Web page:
# Two's complement; 0FFFh positive, 0FFFFh negative?

From the book, Art of Assembly, I copy this quote:

In the two’s complement system, the H.O. bit of a number is a sign bit. If the H.O. bit is zero, the number is positive; if the H.O. bit is one, the number is negative. Examples:

For 16-bit numbers:

`8000h` is negative because the H.O. bit is one.

`100h` is positive because the H.O. bit is zero.

`7FFFh` is positive.

`0FFFFh` is negative.

`0FFFh` is positive.

I don't understand the last two examples. If you convert the two examples to binary, you get `0000 1111 1111 1111 1111` for the first and `0000 1111 1111 1111` for the second. Why is the former negative and the latter positive? It seems to me that the highest order bit for both would be 0 and therefor both should be positive.

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in 16 bits, the conversion for those are 1111 1111 1111 1111 and 0000 1111 1111 1111. Your illustration shows 20 bits for the 0xffff. –  gaige Mar 26 '13 at 17:15
ah. could you explain why 0FFFF has 5 digits? Is it the same as FFFF and if so is there a reason it is written as 0FFFF? –  mage Mar 26 '13 at 17:18
Double-check the source. It's likely to say 0xffff, not 0ffff. The 0x indicates the number following it is in hex. –  gaige Mar 26 '13 at 17:19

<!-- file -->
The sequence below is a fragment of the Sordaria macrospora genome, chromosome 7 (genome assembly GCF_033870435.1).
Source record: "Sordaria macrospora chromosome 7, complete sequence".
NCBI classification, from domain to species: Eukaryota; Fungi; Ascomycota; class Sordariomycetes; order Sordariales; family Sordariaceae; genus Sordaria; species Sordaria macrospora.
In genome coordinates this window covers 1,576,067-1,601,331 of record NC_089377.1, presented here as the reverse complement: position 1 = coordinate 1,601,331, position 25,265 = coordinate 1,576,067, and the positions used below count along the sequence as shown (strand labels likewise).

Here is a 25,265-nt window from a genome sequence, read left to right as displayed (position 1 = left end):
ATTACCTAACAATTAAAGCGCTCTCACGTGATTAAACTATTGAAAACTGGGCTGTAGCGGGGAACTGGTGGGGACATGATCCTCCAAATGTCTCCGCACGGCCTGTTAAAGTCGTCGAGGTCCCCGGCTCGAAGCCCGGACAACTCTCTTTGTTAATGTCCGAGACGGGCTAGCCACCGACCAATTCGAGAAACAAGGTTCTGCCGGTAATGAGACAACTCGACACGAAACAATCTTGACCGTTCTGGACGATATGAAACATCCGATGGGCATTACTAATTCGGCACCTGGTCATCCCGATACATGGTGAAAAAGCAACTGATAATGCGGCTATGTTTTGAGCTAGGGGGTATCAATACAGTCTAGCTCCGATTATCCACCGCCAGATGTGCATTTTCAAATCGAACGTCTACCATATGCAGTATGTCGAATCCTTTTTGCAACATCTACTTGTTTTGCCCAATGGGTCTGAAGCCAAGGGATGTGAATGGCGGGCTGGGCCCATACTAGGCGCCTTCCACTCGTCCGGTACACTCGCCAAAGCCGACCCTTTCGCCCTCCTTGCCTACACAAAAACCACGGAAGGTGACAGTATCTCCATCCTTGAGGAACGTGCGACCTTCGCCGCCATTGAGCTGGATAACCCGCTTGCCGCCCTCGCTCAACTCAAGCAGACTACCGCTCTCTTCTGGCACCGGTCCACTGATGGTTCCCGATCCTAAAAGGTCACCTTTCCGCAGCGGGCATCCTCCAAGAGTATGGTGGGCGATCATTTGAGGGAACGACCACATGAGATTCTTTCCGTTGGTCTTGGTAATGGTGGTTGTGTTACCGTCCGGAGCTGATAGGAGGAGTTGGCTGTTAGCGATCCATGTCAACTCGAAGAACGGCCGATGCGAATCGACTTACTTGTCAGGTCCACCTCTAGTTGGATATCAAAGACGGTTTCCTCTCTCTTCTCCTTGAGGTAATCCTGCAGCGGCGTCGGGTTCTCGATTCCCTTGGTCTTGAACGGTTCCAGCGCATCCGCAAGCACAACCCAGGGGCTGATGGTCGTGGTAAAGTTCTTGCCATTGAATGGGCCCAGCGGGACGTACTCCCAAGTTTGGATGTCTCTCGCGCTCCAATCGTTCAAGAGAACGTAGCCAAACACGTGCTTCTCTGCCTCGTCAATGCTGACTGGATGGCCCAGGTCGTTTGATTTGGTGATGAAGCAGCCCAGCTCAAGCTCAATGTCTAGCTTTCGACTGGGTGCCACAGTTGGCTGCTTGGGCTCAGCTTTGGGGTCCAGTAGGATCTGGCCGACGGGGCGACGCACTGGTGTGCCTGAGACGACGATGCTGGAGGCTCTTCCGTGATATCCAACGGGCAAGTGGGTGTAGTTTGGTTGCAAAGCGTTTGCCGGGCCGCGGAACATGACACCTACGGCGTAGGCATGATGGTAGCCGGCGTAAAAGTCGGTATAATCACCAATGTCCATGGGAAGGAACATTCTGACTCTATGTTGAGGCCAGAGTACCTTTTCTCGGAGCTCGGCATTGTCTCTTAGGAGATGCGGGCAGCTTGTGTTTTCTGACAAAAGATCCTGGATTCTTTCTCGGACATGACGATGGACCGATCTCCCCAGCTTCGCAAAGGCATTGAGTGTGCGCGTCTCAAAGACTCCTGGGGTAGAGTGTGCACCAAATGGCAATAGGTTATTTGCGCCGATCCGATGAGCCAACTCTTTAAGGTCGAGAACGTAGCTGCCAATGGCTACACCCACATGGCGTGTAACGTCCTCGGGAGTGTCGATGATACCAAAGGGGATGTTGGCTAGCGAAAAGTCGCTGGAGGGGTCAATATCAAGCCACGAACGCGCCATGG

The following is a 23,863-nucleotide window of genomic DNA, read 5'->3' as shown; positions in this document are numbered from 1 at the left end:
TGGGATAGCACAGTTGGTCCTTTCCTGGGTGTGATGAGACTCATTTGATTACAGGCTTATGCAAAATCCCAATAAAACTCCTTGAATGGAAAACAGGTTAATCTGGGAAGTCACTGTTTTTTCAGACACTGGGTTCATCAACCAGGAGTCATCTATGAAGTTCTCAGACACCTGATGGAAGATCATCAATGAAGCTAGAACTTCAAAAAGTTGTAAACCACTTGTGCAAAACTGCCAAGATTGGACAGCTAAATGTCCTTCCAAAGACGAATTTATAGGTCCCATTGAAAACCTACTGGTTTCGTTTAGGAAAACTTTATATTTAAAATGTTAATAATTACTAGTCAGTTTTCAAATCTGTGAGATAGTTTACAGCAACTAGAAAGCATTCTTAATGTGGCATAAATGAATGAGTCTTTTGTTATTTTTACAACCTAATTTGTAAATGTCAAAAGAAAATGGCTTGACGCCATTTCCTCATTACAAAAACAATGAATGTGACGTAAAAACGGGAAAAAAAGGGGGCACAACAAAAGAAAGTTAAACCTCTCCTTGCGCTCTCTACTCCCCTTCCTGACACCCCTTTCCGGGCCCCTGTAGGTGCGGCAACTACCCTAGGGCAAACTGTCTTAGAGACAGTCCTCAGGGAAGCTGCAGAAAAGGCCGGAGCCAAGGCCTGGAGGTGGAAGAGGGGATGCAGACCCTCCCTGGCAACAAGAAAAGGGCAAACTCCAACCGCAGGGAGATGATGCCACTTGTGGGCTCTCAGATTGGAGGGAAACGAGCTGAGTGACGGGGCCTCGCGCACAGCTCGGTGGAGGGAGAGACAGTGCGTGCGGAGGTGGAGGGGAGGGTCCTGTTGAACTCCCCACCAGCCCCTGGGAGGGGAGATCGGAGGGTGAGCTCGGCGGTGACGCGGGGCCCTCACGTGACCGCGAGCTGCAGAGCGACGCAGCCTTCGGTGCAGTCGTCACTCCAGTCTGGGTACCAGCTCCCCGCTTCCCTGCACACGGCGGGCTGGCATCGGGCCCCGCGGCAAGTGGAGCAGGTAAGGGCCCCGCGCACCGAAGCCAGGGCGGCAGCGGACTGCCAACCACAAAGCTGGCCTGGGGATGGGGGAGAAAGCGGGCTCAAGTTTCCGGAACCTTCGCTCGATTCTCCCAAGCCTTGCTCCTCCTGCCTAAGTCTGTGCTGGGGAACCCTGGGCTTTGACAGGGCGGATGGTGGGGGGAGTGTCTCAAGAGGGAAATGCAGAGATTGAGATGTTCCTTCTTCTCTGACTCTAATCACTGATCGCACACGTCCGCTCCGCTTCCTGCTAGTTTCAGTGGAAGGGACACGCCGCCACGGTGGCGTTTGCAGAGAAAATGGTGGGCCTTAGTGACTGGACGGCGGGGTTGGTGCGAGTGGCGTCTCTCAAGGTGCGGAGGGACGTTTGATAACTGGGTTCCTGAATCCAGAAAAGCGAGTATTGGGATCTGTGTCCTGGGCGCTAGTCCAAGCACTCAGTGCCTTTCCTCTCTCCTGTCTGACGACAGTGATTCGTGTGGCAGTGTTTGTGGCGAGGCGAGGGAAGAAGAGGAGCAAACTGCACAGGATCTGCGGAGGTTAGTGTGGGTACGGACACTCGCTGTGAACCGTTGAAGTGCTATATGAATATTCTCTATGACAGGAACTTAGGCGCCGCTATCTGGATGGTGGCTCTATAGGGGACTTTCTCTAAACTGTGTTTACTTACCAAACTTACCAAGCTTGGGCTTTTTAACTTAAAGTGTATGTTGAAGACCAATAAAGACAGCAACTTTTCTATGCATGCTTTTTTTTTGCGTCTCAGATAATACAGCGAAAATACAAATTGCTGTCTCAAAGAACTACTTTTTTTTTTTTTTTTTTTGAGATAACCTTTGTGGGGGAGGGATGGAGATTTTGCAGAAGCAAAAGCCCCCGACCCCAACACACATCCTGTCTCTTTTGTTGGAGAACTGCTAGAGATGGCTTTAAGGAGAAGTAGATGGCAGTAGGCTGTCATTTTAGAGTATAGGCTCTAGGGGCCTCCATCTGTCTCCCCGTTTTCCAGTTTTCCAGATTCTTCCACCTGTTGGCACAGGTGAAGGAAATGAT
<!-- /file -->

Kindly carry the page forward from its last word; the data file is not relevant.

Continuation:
I copypasted directly, the h is used to indicate hex in this text. anyway, I suppose it is just the pdf I have and not convention then? –  mage Mar 26 '13 at 17:20
nvmd, anakata answered it :) –  mage Mar 26 '13 at 17:22

The reason for the leading 0 on 0FFFFH is to give the assember/compiler a hint that F is part of a number. Not all assemblers require this.

So the negative number is in reality FFFFh, so 1111 1111 1111 1111, then is negative.

computer-programming-forum.com/46-asm/1b99282efbac3bcf.htm

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The text says: 16-bit numbers. So you need to look at the 16th bit from the right. In 0FFFF, that would be a 1. As for the leading zero, it's notational hint that the value is a number, not a word (i. e. not a variable).

Parsers (including assemblers) have easier time parsing numeric literals if you establish a convention that a valid number can only start with a digit. So do some humans. DEADBEEF is a valid hex number, y'know.

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I liked your example. :-) –  One-One Apr 6 '13 at 9:57

could you explain why 0FFFF has 5 digits? Is it the same as FFFF

It is not the same. Just plain FFFFh will be interpreted as a symbol by the assembler. And you'll get a compile error since it cannot find any symbol named "FFFFh". Putting a 0 in front of it ensures that the assembler will interpret it as a number.

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if the number should be 16 bits, the 16th bit is taken as the sign bit. in the first,

0FFFFh

the 16th bit is 1 as it is

0000 1111 1111 1111 1111

in the second example,

0FFFh

the 16th bit is 0 as it is

0000 1111 1111 1111

the 16th bit is 0, though there are more than 16 digits, binary considers only the first 16 digits. so, the first is negative and the second is positive

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